Taking into account all the evidence currently available and building on the principles developed in the Communication ʻBuilding a European Data Economyʼ 38 , the Commission considers that it is important to acknowledge the fact that data can be re-used without a loss in data quality and, in many cases, without losing the competitive edge as the same data can underpin or completely improve different products or services. This applies in particular to making relevant data available for training Artificial Intelligence applications — a major industrial challenge in Europe. More companies could be encouraged to engage in data partnerships, i.e. arrangements with other companies designed to make the most out of data by as many commercial players as possible.

The Commission also considers that in order to ensure fair and competitive markets for the IoT objects and for products and services that rely on non-personal machine-generated data created by such objects, the following key principles should be respected in contractual agreements:

a)    Transparency: The relevant contractual agreements should identify in a transparent and understandable manner (i) the persons or entities that will have access to the data that the product or service generates, the type of such data, and at which level of detail; and (ii) the purposes for using such data.

b)    Shared value creation: The relevant contractual agreements should recognise that, where data is generated as a by-product of using a product or service, several parties have contributed to creating the data.

c)    Respect for each other's commercial interests: The relevant contractual agreements should address the need to protect both the commercial interests and secrets of data holders and data users.

d)    Ensure undistorted competition: The relevant contractual agreements should address the need to ensure undistorted competition when exchanging commercially sensitive data.

e)    Minimised data lock-in: Companies offering a product or service that generates data as a by-product should allow and enable data portability as much as possible 39 . They should also consider, where possible and in line with the characteristics of the market they operate on, offering the same product or service without or with only limited data transfers alongside products or services that include such data transfers.

As the debate on business-to-business data sharing is ongoing and more experience is garnered over time, this Communication will launch a further consultation process with stakeholders. Based on the analysis of the information gathered, these principles may evolve further. The Commission will continue to assess whether such amended principles and possible codes of conduct prove to be sufficient in order to maintain fair and open markets and will address the situation if necessary by taking appropriate action. As a result of the difference in structure of individual markets, they may need to be complemented by sector-specific measures.

As part of the Digitising European Industry 40 initiative, the Commission has already taken action to support industry, among other things by giving financial assistance to industrial data platforms and innovation hubs under the Horizon 2020 programme. As a continuation of these efforts, the research and innovation measures under Horizon 2020 in 2018-2020 41 (in particular the ʻindustrial and personal data platformsʼ) promote the development of trusted and secure platforms and privacy-aware analytics methods for the secure sharing of proprietary industrial data and personal data explicitly, while facilitating compliance with relevant legislation (such as data protection legislation).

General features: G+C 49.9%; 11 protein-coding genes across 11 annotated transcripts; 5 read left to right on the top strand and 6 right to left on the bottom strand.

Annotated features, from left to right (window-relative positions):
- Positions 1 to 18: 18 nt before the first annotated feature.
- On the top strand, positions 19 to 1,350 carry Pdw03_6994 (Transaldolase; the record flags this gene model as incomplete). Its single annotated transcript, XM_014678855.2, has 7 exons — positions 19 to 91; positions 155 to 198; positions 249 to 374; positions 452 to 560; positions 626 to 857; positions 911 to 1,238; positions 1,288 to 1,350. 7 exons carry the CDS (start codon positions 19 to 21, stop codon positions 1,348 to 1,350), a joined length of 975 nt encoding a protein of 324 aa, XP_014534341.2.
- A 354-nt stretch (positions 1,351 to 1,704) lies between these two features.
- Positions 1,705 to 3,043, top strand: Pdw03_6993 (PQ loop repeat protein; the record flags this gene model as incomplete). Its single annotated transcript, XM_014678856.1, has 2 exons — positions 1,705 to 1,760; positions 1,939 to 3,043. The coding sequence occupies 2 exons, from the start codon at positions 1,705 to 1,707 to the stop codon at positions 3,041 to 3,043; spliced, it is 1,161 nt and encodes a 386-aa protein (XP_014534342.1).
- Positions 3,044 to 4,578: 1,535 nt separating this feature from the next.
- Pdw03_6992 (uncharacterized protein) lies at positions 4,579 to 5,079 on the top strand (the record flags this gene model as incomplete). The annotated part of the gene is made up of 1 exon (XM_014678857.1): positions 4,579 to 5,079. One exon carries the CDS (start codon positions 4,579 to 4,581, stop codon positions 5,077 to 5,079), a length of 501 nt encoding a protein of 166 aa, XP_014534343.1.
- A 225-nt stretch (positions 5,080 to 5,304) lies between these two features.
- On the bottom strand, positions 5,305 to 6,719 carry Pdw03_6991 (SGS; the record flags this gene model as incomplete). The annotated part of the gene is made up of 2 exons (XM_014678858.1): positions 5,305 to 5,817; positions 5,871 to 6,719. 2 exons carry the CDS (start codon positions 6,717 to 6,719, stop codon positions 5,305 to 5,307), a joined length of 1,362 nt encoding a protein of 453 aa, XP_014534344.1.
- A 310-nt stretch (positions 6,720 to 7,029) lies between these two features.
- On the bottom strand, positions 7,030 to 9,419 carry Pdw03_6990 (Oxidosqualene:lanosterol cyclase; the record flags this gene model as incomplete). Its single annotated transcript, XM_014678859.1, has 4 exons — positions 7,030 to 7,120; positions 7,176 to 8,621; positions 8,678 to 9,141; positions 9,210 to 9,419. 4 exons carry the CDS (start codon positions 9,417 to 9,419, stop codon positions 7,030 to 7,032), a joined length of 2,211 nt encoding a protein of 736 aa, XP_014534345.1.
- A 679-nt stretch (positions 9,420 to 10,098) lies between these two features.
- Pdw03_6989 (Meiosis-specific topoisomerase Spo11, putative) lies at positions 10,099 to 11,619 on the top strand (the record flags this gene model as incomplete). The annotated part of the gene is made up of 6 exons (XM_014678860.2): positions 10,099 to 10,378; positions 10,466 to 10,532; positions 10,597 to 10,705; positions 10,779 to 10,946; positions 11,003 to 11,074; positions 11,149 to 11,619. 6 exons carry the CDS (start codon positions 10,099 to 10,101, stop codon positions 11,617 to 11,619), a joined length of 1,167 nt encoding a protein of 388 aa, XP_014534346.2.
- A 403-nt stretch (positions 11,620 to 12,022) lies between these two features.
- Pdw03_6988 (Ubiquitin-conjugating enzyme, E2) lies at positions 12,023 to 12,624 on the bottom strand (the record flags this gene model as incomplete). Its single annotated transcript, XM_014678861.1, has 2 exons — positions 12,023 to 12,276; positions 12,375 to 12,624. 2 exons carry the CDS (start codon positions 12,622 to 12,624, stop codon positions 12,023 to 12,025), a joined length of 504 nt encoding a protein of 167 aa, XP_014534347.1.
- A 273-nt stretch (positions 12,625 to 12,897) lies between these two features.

The Support Centre for data sharing under the Connecting Europe Facility programme will put in place a set of measures to make it easier to share private sector data in addition to public sector data. It will offer know-how and assistance on data sharing by providing best practice examples and information on APIs, existing model contracts and other legal and technical aspects. It will also help in further developing the guidance set out in the staff working document accompanying this communication 42 ; checklists and, if it is considered useful, model contract clauses could be developed. The work will take into account the results of the Interoperability Programme for the period 2016-2020 (ISA2).

The Commission will also explore further the fostering of application programming interfaces in, for example, e-government and actions surrounding the use of the once only principle. Today, many companies have large assets of unused data and they do not have the resources or the capacity to analyse the data or to create commercially interesting services around their data. With a suitable use of application programming interfaces, this may open up for the creation of start-up ecosystems, drawing value from an unused asset and helping the host companies to create new services and products. This has been the case in the financial sector where the access to certain bank data, via the use of well designed application programming interfaces, has opened up for a whole new ecosystem of financial services like personalised advice on daily spending patterns, all under the control and management of the financial institutions that would not, otherwise, offer such services. The set-up and use of application programming interfaces needs to be based on several principles: stability, maintenance over the lifecycle, uniformity of use and standards, user-friendliness as well as security.